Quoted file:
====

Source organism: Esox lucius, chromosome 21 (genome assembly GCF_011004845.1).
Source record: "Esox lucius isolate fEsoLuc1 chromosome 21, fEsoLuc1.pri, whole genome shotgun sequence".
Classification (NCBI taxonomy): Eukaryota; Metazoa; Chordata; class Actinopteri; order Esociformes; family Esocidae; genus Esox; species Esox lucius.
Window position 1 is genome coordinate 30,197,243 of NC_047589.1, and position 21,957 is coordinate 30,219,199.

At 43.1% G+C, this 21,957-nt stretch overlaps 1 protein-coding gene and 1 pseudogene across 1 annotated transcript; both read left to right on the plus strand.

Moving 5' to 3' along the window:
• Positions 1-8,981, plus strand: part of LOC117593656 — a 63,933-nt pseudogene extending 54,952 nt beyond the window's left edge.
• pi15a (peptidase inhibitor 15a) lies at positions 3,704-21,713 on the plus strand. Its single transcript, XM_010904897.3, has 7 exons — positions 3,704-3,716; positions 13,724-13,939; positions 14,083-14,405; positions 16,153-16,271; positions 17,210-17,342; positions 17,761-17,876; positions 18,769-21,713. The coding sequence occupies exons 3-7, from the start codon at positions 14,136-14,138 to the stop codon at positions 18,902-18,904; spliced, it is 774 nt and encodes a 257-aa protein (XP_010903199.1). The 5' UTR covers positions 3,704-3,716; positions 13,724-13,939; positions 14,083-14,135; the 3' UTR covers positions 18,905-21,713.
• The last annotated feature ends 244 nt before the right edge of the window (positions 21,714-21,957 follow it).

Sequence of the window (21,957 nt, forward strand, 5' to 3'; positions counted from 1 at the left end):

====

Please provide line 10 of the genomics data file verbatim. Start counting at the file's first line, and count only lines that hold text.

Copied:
Sequence of the window (21,957 nt, forward strand, 5' to 3'; positions counted from 1 at the left end):